And for Garbage there's, Vig admits, massive pressure in just recording the follow-up. "We're the tall poppies now," he says, "bigger than we expected to be. There's a lot riding on the next album for all of us. So we'll probably all have nervous breakdowns recording it. But we really do want to start working on it as soon as possible. Because we have a tendency to work slow - or meticulous as I should say - I can honestly see that we're going to have it ready before the end of the summer (Northern) for release towards the end of '97.

"To be honest we haven't got a lot done for it on the road. Just ideas. I have a little hand-held recorder I take with me everywhere and so do Duke and Steve and Shirley is always scribbling down lyrics. We've been screwing around in soundchecks and stuff but it's all like just ideas. The only thing that's good is that we're much more sure of ourselves as to what we are as a band compared with when we started out."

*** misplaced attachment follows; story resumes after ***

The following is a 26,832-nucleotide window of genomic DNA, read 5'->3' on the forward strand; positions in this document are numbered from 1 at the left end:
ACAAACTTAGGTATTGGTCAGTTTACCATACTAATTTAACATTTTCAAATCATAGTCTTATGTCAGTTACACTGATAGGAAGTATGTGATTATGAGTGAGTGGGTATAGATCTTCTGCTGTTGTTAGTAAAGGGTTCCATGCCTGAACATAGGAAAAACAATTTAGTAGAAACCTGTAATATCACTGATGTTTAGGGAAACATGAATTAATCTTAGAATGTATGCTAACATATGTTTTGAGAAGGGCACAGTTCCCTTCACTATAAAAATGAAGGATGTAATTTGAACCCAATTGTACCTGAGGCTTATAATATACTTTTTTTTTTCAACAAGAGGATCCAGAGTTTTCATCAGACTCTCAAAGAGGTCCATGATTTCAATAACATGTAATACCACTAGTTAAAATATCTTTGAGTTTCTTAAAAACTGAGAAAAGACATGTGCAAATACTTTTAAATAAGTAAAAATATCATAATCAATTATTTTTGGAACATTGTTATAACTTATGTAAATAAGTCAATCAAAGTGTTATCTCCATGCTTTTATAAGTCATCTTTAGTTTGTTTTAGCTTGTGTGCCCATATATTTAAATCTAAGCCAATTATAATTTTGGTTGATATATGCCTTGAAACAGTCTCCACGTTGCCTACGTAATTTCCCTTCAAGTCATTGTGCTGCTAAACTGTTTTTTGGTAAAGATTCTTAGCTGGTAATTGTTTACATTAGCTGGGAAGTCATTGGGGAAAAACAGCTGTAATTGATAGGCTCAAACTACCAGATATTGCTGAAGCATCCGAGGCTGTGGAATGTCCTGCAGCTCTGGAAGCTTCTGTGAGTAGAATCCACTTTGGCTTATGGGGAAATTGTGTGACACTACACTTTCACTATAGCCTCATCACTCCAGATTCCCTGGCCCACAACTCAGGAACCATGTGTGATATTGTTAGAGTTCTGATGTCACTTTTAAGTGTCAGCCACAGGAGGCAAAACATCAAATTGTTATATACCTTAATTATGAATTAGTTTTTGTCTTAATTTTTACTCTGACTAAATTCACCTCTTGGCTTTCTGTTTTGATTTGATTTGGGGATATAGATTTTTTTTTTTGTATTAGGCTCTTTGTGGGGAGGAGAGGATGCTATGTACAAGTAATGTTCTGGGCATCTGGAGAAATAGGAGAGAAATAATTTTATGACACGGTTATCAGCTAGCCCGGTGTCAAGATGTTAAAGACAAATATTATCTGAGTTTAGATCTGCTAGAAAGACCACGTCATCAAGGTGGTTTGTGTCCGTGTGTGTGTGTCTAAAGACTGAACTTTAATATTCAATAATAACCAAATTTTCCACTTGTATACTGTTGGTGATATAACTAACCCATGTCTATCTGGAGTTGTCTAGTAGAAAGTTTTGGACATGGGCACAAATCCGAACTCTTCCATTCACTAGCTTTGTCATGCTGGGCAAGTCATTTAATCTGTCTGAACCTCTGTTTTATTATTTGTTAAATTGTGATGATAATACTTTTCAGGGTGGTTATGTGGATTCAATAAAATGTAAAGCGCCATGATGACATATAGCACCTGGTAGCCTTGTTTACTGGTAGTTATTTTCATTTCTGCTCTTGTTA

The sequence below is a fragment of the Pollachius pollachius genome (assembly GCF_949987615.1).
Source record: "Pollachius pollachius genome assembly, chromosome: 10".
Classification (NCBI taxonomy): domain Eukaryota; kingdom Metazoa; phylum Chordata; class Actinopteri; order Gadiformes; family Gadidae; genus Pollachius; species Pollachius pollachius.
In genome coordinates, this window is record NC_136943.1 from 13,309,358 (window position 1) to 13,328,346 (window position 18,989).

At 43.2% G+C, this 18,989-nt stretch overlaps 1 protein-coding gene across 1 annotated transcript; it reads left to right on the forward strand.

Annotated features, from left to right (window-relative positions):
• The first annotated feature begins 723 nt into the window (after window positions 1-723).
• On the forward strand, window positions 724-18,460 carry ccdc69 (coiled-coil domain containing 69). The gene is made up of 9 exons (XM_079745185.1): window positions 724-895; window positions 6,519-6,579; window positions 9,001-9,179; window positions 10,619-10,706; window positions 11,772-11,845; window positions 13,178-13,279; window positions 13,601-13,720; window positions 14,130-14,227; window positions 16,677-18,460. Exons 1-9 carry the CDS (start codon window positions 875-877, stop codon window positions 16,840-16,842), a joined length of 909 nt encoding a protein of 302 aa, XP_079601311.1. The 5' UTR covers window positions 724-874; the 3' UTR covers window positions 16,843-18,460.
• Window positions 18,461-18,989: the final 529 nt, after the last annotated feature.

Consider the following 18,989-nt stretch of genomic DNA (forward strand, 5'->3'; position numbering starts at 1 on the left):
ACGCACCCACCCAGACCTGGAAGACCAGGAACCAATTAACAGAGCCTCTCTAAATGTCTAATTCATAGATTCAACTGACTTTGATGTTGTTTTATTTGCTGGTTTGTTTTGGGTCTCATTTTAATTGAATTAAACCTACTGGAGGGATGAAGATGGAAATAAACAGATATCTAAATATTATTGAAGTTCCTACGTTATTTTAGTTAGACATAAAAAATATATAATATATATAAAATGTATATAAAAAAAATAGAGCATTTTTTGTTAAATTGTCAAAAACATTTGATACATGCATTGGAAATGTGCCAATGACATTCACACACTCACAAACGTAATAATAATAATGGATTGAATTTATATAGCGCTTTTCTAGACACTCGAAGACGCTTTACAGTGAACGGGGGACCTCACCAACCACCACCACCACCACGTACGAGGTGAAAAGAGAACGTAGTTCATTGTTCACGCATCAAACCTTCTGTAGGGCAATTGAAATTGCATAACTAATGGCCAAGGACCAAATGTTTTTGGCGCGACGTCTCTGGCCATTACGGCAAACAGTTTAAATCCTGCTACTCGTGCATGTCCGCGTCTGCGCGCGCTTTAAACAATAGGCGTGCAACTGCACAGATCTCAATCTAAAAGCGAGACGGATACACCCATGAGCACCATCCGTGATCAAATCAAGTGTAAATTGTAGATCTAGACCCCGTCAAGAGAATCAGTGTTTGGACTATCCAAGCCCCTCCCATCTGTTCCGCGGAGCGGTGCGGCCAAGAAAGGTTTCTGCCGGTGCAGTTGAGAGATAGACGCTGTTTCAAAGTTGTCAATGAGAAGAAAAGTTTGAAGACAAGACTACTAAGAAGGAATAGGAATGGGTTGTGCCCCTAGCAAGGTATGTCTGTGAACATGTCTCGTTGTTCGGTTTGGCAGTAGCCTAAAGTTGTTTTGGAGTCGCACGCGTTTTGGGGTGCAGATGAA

The early days of Garbage seem so long ago to him; they aren't. Late 1993, Wisconsin and a trio of mates - Vig, Erikson and Marker - all of whom have made their mark as studio whiz-kids and flopped in their previous band incarnations as Spooner and Firetown. What they need is a vocalist. Eventually, they see Manson, a Scot with a near decade long history - mostly in minor achievers Goodbye Mr Mackenzie - fronting Angel Fish. She ad-libs her way, darkly and humorously, through an informal audition and Garbage is born; a dream outfit of seasoned veterans with a concept to challenge and alter pop's staleness, to mix a technological edge through a melodic and harmonic core. "You have to have melody, you have to have harmony, you have to have hooks. That's the basis.", Vig said at that first interview. Then he grinned. "But we wanted to take it somewhere dark, poke in some of those dark corners of the psyche, places people don't like to talk about."

That they delivered is history, but what is more remarkable and often forgotten is that this band delivered without even getting to know each other, its dynamics, possibilities, potential.

"That's so true," Vig says. "You have to remember Shirley was singing on some of those tracks and she barely knew us. It took us the whole course of making the record to understand each other, to see how far we could push her. She wanted to get out of us how the chemistry was going to evolve. Playing live helped take that process further - don't worry we're not going to make a live album: we want to get back to our roots now, make an organic pop record.